Children’s program Bluey may have been Australia’s runaway global phenomenon in recent years but if the latest ratings are an indication of what’s to come, the famous Blue Heeler might need to make room.
A Boxing Day preview episode of the new ABC Kids show Kangaroo Beach beat Bluey in viewership, netting an audience of 142,000 people over seven days, according to consolidated figures from ratings provider OzTam. In comparison, the Boxing Day episode of Blueynetted 123,000 viewers over the same period. (Consolidated figures take into account catch-up TV.)
New kids show Kangaroo Beach is the brainchild of Tim Bain, who has written for the likes of Bluey and Fireman Sam. Credit:Cheeky Little Media / ABC Kids
Kangaroo Beach creator Tim Bain, who wrote a 2019 episode of Bluey and worked on the long-running British children’s series Fireman Sam, said he was chuffed with the early results.
“I rate Bluey as the best preschool show ever made,” he said. “It’s full of such comedy and heart. In terms of Kangaroo Beach, I’d love just a sliver of that audience.“
Bluey, which centres on a curious six-year-old Blue Heeler and her family and premiered on ABC Kids in October 2018, has become one of Australian TV’s biggest success stories, and is the most-watched series ever on ABC iview. It’s spawned a multimillion-dollar enterprise spanning bestselling books, soft toys, clothes and a stage show, has built large audiences in the US and UK, and scooped up a Logie and Emmy award.
Kangaroo Beach follows four junior lifeguards – Pounce the kangaroo, Frizzy the koala, Neville the wombat and Gemma the platypus – as they learn about water safety from some of their personal heroes. The protagonists are voiced by child actors while one of the adult lifeguards, Sandy, is voiced by comedian Kitty Flanagan.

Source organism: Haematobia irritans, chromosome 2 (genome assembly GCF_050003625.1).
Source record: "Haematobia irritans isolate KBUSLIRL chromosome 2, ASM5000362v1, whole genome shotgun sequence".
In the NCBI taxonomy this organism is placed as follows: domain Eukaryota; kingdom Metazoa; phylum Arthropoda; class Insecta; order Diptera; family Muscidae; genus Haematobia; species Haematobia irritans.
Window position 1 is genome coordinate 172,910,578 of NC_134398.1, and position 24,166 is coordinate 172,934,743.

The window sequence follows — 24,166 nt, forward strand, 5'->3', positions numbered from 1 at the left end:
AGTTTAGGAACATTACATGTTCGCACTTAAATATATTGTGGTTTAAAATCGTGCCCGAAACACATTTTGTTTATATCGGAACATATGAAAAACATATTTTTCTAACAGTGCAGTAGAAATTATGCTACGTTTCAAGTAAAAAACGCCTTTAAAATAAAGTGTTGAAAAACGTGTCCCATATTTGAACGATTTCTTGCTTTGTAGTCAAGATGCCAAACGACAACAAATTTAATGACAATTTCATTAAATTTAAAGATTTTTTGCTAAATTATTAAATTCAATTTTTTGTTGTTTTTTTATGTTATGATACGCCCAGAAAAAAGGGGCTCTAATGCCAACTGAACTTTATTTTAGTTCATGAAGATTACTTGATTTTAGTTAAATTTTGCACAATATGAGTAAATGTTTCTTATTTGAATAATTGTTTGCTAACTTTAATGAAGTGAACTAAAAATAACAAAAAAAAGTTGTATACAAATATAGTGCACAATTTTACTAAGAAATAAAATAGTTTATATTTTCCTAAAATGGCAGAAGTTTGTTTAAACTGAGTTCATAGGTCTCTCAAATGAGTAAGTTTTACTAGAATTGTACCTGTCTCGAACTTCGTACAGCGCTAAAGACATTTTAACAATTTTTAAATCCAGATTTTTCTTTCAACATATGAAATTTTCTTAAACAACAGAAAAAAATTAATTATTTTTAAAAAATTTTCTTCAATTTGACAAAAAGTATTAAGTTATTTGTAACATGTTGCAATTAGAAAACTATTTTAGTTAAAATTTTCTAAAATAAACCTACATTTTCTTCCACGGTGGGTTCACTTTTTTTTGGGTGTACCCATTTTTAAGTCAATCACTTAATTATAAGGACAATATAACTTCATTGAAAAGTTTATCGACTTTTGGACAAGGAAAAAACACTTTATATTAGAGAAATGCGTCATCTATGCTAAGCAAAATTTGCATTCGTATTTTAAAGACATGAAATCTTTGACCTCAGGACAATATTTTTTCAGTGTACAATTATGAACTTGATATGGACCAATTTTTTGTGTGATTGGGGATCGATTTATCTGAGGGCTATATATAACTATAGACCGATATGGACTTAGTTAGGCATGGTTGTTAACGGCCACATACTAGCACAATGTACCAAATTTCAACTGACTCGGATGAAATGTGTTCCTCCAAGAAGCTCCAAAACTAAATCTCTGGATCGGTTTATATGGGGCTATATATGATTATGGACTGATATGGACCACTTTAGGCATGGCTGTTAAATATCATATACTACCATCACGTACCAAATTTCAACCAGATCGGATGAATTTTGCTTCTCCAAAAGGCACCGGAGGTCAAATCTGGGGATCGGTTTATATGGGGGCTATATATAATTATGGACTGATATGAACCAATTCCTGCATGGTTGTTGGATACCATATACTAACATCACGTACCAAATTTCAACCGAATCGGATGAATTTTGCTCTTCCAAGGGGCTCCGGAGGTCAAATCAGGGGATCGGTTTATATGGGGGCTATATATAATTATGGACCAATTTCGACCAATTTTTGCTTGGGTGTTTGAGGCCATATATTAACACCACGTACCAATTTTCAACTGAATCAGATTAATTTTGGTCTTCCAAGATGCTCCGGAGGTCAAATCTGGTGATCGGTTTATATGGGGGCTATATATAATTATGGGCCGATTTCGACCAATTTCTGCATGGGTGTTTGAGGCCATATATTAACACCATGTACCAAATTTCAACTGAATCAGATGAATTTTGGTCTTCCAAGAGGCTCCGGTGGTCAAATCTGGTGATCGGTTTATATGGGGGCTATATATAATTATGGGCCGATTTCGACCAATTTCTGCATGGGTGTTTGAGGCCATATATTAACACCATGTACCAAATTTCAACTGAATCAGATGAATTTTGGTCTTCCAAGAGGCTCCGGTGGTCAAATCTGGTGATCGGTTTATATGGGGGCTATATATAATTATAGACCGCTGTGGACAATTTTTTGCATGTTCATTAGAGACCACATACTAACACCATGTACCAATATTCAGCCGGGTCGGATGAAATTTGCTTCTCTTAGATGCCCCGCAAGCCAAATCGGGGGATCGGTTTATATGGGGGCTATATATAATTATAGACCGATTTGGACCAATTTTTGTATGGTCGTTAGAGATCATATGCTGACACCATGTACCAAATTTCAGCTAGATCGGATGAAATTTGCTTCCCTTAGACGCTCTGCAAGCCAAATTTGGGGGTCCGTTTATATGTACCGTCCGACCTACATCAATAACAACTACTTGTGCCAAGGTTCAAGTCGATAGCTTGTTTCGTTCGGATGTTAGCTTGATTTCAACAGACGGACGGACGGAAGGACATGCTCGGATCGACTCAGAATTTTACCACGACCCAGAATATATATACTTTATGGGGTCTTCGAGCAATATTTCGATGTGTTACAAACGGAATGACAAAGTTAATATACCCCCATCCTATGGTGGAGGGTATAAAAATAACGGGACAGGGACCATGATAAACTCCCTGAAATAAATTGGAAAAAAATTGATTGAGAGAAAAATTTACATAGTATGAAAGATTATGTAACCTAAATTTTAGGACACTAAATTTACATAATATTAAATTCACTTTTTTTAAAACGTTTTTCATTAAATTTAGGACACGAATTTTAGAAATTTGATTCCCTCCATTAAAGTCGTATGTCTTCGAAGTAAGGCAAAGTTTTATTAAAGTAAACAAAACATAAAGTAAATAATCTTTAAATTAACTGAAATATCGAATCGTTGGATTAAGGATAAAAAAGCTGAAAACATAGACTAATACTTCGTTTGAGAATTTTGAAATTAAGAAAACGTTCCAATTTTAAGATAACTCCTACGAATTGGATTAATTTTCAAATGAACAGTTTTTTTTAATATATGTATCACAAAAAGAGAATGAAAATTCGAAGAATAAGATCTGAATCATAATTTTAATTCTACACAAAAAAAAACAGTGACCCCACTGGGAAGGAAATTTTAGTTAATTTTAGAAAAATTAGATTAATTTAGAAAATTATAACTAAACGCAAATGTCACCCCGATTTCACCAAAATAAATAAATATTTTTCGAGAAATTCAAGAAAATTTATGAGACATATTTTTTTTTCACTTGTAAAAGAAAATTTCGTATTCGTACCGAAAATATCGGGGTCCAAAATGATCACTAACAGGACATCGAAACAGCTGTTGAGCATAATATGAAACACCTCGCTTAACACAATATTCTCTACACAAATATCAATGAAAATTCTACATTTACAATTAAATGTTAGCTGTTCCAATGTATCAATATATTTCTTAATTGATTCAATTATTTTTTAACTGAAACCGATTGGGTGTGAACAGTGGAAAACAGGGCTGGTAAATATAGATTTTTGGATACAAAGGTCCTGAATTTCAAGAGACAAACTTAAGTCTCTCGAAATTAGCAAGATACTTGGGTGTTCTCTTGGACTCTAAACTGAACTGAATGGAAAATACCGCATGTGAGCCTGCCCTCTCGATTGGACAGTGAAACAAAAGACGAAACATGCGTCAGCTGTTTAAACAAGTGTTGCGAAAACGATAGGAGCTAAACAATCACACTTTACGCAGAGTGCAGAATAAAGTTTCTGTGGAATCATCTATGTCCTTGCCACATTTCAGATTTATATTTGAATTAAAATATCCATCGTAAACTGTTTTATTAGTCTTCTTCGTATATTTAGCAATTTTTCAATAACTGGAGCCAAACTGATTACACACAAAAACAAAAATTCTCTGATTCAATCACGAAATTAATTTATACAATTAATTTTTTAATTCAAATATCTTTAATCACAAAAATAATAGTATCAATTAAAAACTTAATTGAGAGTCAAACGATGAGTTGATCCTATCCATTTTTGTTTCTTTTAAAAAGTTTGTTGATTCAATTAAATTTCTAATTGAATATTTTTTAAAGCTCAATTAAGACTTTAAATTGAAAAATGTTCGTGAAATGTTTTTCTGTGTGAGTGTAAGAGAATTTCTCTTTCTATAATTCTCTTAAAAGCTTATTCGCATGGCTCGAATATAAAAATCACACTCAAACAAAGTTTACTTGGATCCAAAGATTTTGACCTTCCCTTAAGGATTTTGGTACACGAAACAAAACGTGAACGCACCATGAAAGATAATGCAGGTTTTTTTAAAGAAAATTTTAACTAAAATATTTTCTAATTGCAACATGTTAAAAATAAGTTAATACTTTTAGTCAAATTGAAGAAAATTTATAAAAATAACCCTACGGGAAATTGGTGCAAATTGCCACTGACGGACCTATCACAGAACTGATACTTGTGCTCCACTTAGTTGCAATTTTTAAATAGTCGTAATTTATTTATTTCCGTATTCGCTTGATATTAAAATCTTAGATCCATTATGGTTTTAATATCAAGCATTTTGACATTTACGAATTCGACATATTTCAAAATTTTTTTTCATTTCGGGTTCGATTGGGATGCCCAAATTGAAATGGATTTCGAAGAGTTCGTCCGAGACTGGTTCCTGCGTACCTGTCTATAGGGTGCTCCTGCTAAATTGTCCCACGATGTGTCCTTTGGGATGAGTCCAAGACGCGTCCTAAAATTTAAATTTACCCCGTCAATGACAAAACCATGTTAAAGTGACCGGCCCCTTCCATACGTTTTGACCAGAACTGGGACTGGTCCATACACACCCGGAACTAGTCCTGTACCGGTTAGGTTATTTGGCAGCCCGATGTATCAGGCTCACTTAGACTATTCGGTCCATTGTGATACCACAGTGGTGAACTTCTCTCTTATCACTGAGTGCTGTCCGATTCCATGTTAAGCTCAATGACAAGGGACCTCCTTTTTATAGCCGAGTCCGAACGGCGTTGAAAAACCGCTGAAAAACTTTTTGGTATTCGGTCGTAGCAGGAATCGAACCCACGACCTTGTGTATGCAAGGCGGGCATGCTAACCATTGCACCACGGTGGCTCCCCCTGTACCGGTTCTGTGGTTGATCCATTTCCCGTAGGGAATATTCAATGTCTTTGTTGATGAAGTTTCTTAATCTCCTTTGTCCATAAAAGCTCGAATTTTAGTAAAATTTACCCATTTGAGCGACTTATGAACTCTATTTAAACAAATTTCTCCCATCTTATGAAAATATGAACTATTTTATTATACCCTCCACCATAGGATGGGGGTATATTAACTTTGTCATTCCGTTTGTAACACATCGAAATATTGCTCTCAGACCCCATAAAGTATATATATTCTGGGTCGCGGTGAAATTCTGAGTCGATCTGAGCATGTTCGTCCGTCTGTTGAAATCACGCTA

The show’s water safety message comes at a vital time, with 58 drowning deaths recorded nationally this summer to January 25 – up 22 per cent on the previous year. Victoria recently recorded its deadliest six-month period for drownings on record, with forty-two people having drowned in the state since July last year.
Bruce “Hoppo” Hopkins of Bondi Rescue fame serves as the show’s water safety consultant. One day, he bundled up the writing team and – under supervision – got them to enter a rip.
“It was real method writing,” Bain said. “A real wake-up call. A big, key message on the show is stay calm and float. Especially in a rip.”
Television writer Tim Bain working from home with his two children.
Bain said the time he spent working on Fireman Sam had taught him that children’s TV can save lives, as well as entertain.
“It was always really inspirational when we would get letters from families,” he said. “Kids were using what they’d learned from the show in real-life emergencies. You want to offer that message inside a package of warm, relatable characters.”
Jenny Buckland, the chief executive of the Australian Children’s Television Foundation, said Kangaroo Beach showed why Australia needed locally-made children’s programs.
“In Australia we all need to learn about water safety,” she said. “If those messages hit their mark it might end in small children telling their parents they should be swimming between the flags, or reminding them to be aware of what the tide is doing.”
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